At left, dress code information in bar window. (Via Curbstomper)
Carving out a name for yourself
Writing your name in the sand is not as simple as you'd think, especially if you have money to burn and an enormous ego. Abu Dhabi ruler Sheikh Hamad Bin Hamdan Al Nahyan had his staff carve 'Hamad' into the sand on his private island Al Futaisi, across the water from the city. The letters are 1km high and the name measures more than 3km across, according to the Sun. The first two letters have been flooded with water so that the sheikh can take his launch for a pootle up them.
When being tipsy pays off
"I went with a friend to buy a Kit Kat. When she ate it she found out it didn't have any biscuit in it. After some wine, she decided to write a letter of complaint to Nestle (and, being drunk, she also decorated the letter with a crayon drawing of a sad-looking pony covered in glitter). A week later she got an apologetic letter back with a comment on how nice her drawing was, and with a £35 [$66] voucher for chocolate - that they suggested her mother disburse to her - her drunken scrawl and pony drawing evidently making them think she was about 7, not 19." (Source: B3ta.com)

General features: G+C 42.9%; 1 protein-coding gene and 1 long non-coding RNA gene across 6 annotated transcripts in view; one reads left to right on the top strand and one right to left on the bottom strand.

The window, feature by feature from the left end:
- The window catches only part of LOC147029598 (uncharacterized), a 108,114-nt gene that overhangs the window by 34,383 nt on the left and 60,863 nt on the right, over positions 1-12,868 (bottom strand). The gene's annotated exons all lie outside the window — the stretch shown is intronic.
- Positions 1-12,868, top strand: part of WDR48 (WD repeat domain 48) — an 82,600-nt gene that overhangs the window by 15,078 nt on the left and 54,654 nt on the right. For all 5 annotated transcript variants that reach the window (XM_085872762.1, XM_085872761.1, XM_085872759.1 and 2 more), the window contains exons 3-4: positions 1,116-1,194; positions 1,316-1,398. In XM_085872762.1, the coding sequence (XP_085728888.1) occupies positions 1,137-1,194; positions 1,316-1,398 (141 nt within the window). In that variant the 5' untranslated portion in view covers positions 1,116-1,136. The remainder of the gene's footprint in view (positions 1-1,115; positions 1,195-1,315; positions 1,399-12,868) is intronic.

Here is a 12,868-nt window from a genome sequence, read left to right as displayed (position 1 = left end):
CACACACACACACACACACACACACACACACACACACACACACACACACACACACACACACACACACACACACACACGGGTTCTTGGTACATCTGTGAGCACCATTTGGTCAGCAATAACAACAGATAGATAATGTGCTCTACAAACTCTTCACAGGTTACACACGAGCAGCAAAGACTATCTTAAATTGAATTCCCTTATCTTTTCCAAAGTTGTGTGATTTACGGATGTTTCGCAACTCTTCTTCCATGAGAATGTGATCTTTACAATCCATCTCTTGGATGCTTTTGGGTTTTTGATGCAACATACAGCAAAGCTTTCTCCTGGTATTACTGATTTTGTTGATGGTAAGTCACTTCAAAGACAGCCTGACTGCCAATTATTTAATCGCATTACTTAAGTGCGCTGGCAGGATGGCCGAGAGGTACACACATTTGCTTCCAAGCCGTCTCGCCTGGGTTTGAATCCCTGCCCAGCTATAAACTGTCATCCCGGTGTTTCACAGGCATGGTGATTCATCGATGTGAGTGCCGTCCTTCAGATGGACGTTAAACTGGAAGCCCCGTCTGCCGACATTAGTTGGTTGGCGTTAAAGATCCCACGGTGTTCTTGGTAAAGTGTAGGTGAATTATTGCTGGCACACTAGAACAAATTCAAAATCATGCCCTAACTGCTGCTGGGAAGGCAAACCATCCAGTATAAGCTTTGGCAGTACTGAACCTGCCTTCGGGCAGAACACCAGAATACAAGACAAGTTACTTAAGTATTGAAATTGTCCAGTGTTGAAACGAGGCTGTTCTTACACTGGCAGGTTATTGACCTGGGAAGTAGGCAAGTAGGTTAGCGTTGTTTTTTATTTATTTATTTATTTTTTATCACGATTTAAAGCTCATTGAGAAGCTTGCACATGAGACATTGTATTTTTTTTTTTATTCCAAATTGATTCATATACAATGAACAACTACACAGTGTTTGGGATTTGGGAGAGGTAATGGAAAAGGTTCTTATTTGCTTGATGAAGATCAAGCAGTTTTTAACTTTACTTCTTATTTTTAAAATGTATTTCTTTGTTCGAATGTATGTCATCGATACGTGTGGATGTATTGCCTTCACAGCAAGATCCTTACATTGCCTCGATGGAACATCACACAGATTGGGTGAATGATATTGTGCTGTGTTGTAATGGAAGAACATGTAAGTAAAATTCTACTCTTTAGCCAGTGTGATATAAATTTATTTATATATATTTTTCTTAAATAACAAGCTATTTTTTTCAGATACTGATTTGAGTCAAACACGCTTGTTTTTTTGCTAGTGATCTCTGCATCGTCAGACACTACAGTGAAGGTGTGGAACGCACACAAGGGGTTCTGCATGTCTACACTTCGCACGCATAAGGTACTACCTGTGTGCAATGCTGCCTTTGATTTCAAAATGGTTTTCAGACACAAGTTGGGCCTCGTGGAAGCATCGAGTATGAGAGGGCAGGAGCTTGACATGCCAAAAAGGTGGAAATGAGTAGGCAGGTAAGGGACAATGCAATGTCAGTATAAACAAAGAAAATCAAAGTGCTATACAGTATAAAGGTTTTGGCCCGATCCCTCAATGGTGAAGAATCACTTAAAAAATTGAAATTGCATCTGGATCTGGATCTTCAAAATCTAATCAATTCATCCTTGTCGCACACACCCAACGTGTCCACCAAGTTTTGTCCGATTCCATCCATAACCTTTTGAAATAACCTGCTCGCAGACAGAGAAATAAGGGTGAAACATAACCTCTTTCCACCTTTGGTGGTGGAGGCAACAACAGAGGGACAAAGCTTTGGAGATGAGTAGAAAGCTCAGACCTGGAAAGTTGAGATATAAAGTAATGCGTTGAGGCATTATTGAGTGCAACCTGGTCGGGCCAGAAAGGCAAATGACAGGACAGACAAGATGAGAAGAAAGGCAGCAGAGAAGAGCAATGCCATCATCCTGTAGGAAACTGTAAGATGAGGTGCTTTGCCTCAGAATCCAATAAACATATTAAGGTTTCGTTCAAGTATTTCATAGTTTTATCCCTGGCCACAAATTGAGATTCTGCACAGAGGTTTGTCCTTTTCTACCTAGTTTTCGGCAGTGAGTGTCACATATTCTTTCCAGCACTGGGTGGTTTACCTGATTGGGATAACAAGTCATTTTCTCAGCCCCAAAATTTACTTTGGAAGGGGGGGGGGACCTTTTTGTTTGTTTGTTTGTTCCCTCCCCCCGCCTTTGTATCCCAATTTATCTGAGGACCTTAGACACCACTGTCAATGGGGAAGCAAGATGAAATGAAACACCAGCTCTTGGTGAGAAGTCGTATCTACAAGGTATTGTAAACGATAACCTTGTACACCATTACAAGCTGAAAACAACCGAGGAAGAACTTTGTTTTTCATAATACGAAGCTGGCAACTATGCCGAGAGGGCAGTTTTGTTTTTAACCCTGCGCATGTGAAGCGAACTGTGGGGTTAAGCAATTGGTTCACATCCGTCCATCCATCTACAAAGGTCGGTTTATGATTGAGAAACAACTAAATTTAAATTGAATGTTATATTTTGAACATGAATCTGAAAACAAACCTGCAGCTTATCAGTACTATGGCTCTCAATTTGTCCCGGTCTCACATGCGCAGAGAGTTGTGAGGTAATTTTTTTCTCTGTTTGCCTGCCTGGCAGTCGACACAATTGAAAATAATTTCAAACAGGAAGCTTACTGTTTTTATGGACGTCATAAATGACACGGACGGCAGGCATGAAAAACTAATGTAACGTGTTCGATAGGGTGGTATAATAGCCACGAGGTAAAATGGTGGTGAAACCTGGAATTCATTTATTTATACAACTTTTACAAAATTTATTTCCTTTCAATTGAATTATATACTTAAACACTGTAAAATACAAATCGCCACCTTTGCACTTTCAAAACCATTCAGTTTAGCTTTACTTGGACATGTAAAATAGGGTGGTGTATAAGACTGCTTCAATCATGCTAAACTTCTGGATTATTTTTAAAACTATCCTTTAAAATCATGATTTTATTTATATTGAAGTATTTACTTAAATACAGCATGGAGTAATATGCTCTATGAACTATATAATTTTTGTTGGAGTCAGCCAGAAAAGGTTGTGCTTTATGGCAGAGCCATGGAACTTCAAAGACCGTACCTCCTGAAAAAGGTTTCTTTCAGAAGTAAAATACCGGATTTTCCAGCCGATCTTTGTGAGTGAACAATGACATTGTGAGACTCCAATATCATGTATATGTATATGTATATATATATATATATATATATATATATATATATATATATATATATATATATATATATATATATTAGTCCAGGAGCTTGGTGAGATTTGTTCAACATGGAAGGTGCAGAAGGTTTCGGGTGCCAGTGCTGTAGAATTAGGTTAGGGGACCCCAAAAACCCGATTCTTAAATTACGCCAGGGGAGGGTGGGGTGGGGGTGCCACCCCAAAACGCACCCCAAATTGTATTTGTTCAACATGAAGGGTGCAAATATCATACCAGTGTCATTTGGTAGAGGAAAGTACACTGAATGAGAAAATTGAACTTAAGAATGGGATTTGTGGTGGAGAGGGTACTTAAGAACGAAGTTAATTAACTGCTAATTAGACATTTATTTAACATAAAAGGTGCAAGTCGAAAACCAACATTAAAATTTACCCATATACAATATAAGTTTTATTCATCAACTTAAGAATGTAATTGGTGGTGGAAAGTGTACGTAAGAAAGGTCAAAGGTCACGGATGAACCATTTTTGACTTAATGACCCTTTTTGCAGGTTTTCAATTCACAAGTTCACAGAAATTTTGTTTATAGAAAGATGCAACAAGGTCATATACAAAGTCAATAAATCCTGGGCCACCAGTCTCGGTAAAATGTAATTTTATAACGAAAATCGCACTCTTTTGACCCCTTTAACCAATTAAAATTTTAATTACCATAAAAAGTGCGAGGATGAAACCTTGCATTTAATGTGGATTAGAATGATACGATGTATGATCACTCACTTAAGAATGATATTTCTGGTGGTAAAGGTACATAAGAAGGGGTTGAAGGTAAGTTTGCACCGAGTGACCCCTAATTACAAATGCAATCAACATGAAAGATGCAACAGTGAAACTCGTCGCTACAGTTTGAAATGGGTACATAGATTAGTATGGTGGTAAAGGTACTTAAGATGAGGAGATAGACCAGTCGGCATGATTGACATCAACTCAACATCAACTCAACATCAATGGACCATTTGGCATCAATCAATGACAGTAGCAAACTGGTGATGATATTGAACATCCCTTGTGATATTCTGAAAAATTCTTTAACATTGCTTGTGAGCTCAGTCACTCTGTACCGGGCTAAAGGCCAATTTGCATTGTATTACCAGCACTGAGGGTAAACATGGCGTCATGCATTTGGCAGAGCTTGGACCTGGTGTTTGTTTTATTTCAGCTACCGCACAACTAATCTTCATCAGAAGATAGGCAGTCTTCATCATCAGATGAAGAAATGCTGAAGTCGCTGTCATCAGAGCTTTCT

Beauty on the building site
A Brit builder's classified ad for a 'nail technician' has caused confusion as beauticians applied for the job, which was on a building site sorting through metal nails. The builder wanted somebody with previous nail experience. "A few emails came in from young women and initially we thought nothing of it," explained LocalTraders.com, who placed the ad. "However, when more and more came in, we realised the advert might have been misunderstood." (Source: Metro.co.uk)
Vileness from the style gurus
In its "The 40 Worst-Dressed Cities in America" online feature, GQ Magazine picked Boston as its biggest style offender and the writer - showing remarkably poor judgment - made this comment: "Due to so much local in-breeding, Boston suffers from a kind of Style Down Syndrome, where a little extra ends up ruining everything." The analogy has since been removed. (Source: Boston Herald.com)
No mystery to broccoli origins
A former Countdown produce staffer explains: "The reason the broccoli sign states 'NZ or Australia' is not that they don't know. They order in only New Zealand stock but due to the high demand for the product, especially while it's on special, they may also need to bring some in from Australia to bulk up their stock. You may have also noticed that bananas are often 'from Ecuador or Philippines'."